We here at REI are committed to strategic investment in the lives of people, an investment that will pay off not only for this generation, but also for generations to come. Some organizations focus on meeting immediate needs, largely through relief work. And this is good. When people’s lives have been disrupted through natural disaster, through war, through disease, the need is NOW, not later. Relief work is necessary.
But without a plan to build a country through building their people, the situation largely fails to improve (as in Haiti). Long-term investment in people is also necessary. This is what REI does. Through professional training, we invest in the lives of people who work in strategic sectors of society, looking for substantial improvements over the long term. The two models of helping should complement each other, so that a nation might weather the natural or man-made catastrophes, and go on to grow and to thrive.
So how is REI funded? Most of our funding comes from individuals who share this vision of building, this vision of sustainability and growth. People who take the long view in investing. Much of our funding comes from our volunteers, who have previously gone to Vietnam for a week—or for decades—and who have seen firsthand the impact of this intentional building up of people for the building up of their nation. (See the letter below from Ginny Motsay in order to see her vision of our work.) Many of our medical, business, educational, agricultural and social work volunteers, after returning home, began underwriting the work of REI. (This is in addition to the initials costs of making a trip, because all of our volunteers pay for their own travel, lodging, visa costs—everything.) We are also supported through friends of REI who have never had the opportunity to serve in Vietnam personally, but who also share this vision of ‘building people to build their nation,’ and are willing to make personal financial sacrifices in order to support our work.
We are also funded by a small but growing number of foundations, which have learned about REI and see the strategic impact of what we do. We are thankful for, and wish to honor here, The Degenstein Foundation from Sunbury, PA, The Luzerne Foundation from Luzerne, PA, and the Moody Memorial First United Church from Galveston, TX, each of which has played a major role in providing cutting-edge medical equipment for the training and use of our friends and colleagues in Vietnam.
There are also a handful of medical equipment companies who have made generous donations of their products for the same ends.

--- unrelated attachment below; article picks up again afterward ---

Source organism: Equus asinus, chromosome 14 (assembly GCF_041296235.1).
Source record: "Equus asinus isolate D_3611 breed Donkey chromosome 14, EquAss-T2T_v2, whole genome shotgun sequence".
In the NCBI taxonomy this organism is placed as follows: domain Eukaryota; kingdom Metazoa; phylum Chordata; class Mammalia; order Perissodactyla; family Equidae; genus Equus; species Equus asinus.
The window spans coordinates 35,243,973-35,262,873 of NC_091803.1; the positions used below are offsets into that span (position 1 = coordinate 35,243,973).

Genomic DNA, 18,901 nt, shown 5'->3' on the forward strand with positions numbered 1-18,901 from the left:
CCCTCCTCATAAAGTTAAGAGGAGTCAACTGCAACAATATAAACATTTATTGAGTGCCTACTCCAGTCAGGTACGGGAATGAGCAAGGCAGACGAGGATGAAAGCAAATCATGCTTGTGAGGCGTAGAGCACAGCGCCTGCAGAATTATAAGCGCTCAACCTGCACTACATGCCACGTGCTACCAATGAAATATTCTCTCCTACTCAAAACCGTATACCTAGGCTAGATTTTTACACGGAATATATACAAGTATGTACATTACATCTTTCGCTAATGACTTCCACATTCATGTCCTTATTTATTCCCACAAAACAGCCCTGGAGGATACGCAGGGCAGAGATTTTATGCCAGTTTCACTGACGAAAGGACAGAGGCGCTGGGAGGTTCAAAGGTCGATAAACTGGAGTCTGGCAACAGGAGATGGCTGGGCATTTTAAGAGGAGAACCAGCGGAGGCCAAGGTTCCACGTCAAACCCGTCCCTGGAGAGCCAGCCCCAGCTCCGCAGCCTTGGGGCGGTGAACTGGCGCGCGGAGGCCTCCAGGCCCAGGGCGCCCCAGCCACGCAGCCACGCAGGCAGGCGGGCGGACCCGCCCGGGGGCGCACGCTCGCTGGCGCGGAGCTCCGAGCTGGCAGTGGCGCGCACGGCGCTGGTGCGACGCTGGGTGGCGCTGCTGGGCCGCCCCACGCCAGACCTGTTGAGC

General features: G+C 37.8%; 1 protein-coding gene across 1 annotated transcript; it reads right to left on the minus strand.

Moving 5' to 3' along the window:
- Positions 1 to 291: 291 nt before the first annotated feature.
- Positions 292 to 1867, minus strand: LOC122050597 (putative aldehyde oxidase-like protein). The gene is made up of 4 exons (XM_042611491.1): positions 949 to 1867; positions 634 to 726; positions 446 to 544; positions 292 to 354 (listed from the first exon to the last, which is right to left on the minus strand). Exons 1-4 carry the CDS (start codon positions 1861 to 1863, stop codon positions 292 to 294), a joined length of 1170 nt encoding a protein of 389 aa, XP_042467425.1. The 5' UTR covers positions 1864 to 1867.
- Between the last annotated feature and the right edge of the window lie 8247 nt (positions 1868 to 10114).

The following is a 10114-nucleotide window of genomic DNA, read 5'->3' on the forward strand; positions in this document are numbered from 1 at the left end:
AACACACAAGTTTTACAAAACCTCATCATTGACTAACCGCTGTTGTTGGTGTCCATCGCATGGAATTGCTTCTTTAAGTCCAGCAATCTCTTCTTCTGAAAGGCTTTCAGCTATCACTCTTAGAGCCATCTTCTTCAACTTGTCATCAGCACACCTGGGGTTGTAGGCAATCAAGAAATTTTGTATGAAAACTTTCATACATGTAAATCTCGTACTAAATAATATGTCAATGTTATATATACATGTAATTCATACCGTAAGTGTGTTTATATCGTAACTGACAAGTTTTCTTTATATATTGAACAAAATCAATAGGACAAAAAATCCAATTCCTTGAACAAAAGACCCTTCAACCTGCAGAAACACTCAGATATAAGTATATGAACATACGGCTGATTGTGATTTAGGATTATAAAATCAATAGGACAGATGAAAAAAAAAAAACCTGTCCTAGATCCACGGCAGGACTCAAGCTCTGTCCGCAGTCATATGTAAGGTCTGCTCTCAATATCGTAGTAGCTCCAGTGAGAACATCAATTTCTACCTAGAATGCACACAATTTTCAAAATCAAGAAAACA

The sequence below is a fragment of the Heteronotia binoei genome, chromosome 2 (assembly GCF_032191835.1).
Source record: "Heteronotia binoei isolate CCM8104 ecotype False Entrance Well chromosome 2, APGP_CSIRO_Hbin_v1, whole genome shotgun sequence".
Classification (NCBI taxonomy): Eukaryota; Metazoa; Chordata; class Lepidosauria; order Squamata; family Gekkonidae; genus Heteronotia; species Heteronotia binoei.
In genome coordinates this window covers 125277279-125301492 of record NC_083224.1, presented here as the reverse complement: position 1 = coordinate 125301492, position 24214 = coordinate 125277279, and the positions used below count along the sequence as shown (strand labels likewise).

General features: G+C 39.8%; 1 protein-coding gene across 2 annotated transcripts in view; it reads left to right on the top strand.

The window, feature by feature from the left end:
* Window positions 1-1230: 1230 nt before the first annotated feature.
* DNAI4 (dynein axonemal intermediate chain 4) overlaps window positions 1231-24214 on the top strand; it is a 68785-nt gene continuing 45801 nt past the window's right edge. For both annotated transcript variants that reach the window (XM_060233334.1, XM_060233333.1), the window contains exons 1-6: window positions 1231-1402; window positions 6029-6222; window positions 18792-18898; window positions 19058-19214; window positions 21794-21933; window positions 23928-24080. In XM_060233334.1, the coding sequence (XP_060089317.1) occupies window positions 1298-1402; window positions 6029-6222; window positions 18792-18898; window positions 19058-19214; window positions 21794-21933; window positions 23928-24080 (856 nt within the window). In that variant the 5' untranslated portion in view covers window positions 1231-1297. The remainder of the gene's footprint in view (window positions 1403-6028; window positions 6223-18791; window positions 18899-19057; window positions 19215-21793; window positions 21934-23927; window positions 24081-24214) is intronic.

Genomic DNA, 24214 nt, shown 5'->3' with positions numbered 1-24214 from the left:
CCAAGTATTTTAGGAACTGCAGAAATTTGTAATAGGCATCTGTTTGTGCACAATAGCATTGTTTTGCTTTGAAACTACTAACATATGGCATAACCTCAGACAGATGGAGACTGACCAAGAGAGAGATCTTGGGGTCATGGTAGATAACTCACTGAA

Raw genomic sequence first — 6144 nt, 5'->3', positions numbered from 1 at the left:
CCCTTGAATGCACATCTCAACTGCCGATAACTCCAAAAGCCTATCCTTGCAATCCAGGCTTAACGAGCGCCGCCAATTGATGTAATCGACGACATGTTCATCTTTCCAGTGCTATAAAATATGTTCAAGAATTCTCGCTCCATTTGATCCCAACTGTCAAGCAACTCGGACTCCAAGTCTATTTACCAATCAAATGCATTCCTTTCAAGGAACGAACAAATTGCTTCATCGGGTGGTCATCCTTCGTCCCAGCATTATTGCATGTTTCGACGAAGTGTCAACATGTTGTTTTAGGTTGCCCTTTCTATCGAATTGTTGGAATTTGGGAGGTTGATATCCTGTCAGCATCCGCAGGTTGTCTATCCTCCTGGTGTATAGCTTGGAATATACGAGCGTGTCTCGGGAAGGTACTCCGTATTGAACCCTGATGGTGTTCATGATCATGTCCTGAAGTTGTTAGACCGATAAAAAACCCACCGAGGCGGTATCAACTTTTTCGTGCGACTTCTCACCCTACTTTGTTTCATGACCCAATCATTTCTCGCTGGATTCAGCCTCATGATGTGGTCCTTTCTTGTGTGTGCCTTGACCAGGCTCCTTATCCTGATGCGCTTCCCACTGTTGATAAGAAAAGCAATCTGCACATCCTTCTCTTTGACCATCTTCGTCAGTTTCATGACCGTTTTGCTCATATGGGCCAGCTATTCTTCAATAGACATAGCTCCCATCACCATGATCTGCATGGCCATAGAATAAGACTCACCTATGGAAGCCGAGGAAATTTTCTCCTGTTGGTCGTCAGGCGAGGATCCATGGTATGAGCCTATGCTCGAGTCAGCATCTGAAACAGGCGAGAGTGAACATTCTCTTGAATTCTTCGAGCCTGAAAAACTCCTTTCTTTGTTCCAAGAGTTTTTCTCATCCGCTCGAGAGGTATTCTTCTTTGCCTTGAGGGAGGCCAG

You may already be one of the underwriters, one of the financial partners, of REI. If so, thank you! But if not, we would invite you to consider being a tangible part of advancing this work of Building People to Build Nations.
BONUS SECTION: Long-time REI staff member Ginny Motsay recently shared with us her thoughts on why she serves with us. Her letter is below in its entirety.
From my position of seeing and being a part of the work of REI, Inc. both overseas and at the US headquarters, I have a burden on my heart to share about the uniqueness and longevity of what REI does.
I’m not a Director and not in Public Relations – just someone who has taught and lived in Hanoi, Vietnam, and someone who is very thankful for what REI provides to the world. I want to see this great gift to the world continue and grow. That’s also why I have also chosen to invest much of my life with the REI family.
REI volunteers and staff train and equip the trainers, the caregivers, and the national people, and they are very relational. They have many additional good qualities and goals, such as being collaborative and not forcing something not wanted or needed. However, I am focusing now on their work having longevity across future generations.
As REI provides trainers, they have truly captured the meaning of the Chinese Proverb that leader Ho Chi Minh also quoted:
If you want 1 year of prosperity, grow grain.
If you want 10 years of prosperity, grow trees.
If you want 100 years of prosperity, grow people.
They have put it in action and it is working. They are “growing people.”
A few of the many results that I have seen are:
• Key medical and business leaders from Vietnam coming to the US to learn and then return to train their own people. Recently, we’ve sponsored ENT surgeons, an oral surgeon, and a company CEO. These men are not keeping their expertise for themselves, but are now training other surgeons or future business leaders in Vietnam. Some learned at places such as Duke University Hospital and the Google corporate headquarters.
• Over 60 Vietnamese social work counselors or para-counselors being trained in the last year by REI volunteers and staff. Many are going back to their countryside areas to coach others as well.
• Vietnamese professionals and students in surgery, nursing, veterinary science, business and English improving or learning new skills. As they continue to succeed and serve others with their expertise, their families, their communities, and their country are improving financially and in terms of medical care.
A higher quality of healthcare for future generations, better education for future generations, and improved business techniques... These all truly help to build a nation.- Ginny Motsay